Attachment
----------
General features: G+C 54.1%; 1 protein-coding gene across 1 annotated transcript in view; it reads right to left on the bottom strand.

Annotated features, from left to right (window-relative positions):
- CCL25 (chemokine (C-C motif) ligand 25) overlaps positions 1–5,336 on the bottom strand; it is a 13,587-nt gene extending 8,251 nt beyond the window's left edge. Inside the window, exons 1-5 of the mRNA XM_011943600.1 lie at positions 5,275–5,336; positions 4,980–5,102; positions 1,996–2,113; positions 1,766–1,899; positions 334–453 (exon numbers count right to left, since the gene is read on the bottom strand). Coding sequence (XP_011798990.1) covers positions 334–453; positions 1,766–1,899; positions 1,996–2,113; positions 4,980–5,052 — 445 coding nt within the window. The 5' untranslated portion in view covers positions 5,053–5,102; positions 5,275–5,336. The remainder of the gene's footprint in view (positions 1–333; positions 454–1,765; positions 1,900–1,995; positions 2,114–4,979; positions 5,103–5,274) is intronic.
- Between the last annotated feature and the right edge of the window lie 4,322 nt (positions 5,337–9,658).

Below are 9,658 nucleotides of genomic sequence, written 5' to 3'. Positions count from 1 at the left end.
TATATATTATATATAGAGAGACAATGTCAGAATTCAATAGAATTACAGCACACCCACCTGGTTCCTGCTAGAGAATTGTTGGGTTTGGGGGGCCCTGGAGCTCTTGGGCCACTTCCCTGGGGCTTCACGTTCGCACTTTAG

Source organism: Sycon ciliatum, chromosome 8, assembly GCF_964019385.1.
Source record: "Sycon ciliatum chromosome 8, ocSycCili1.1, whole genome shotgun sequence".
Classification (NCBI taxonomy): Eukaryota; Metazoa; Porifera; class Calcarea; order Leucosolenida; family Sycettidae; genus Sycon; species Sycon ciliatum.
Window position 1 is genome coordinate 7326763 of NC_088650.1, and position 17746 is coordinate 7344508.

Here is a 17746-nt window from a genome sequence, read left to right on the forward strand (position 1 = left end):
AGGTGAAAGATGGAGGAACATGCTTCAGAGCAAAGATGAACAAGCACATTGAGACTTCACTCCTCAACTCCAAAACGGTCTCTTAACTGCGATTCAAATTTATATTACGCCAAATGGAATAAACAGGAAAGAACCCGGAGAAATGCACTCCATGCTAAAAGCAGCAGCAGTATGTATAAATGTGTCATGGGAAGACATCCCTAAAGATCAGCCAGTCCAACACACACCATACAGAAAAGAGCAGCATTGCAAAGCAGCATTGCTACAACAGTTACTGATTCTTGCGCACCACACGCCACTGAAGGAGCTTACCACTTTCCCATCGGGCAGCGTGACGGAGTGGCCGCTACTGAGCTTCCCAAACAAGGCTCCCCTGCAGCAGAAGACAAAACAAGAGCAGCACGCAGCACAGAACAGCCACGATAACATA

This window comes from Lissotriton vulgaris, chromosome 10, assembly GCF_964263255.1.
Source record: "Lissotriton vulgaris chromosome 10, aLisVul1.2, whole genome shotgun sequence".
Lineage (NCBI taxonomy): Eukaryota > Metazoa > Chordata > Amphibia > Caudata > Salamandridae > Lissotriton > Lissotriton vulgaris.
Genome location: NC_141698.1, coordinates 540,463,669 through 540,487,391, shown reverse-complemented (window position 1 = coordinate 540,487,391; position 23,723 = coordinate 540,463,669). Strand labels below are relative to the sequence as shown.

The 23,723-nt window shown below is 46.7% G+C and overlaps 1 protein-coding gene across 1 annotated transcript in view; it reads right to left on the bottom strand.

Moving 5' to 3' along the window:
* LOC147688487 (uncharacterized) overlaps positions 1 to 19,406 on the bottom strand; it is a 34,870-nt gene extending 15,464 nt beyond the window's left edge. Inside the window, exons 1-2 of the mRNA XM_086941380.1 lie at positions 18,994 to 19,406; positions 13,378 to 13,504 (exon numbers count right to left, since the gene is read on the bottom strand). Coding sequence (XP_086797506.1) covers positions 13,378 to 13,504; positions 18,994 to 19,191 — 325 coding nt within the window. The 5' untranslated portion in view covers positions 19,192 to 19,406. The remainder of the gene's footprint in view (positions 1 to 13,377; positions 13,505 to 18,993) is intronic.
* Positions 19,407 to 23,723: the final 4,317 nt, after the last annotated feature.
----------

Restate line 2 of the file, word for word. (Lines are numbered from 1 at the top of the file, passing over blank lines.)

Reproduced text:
Annotated features, from left to right (window-relative positions):